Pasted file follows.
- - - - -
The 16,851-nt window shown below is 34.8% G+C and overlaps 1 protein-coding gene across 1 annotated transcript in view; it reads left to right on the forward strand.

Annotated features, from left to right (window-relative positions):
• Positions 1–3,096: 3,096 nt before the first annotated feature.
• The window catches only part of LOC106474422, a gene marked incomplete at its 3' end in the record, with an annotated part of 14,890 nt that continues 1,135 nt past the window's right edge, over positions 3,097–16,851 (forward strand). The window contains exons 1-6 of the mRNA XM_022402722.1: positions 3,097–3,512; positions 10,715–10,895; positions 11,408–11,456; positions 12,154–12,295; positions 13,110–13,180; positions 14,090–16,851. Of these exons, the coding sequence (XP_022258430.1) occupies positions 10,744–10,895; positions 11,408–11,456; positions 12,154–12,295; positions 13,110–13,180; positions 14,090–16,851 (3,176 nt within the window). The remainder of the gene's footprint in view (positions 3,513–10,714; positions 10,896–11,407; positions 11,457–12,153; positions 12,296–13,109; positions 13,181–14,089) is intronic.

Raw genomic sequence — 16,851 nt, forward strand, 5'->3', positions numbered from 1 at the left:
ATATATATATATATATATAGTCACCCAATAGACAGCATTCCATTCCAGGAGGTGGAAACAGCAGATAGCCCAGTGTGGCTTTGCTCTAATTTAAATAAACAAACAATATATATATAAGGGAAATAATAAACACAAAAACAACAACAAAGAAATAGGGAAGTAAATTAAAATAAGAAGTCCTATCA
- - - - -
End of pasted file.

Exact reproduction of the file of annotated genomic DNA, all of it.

The 16,851-nt window shown below is 34.8% G+C and overlaps 1 protein-coding gene across 1 annotated transcript in view; it reads left to right on the forward strand.

Annotated features, from left to right (window-relative positions):
• Positions 1–3,096: 3,096 nt before the first annotated feature.
• The window catches only part of LOC106474422, a gene marked incomplete at its 3' end in the record, with an annotated part of 14,890 nt that continues 1,135 nt past the window's right edge, over positions 3,097–16,851 (forward strand). The window contains exons 1-6 of the mRNA XM_022402722.1: positions 3,097–3,512; positions 10,715–10,895; positions 11,408–11,456; positions 12,154–12,295; positions 13,110–13,180; positions 14,090–16,851. Of these exons, the coding sequence (XP_022258430.1) occupies positions 10,744–10,895; positions 11,408–11,456; positions 12,154–12,295; positions 13,110–13,180; positions 14,090–16,851 (3,176 nt within the window). The remainder of the gene's footprint in view (positions 3,513–10,714; positions 10,896–11,407; positions 11,457–12,153; positions 12,296–13,109; positions 13,181–14,089) is intronic.

Raw genomic sequence — 16,851 nt, forward strand, 5'->3', positions numbered from 1 at the left:
ATATATATATATATATATAGTCACCCAATAGACAGCATTCCATTCCAGGAGGTGGAAACAGCAGATAGCCCAGTGTGGCTTTGCTCTAATTTAAATAAACAAACAATATATATATAAGGGAAATAATAAACACAAAAACAACAACAAAGAAATAGGGAAGTAAATTAAAATAAGAAGTCCTATCA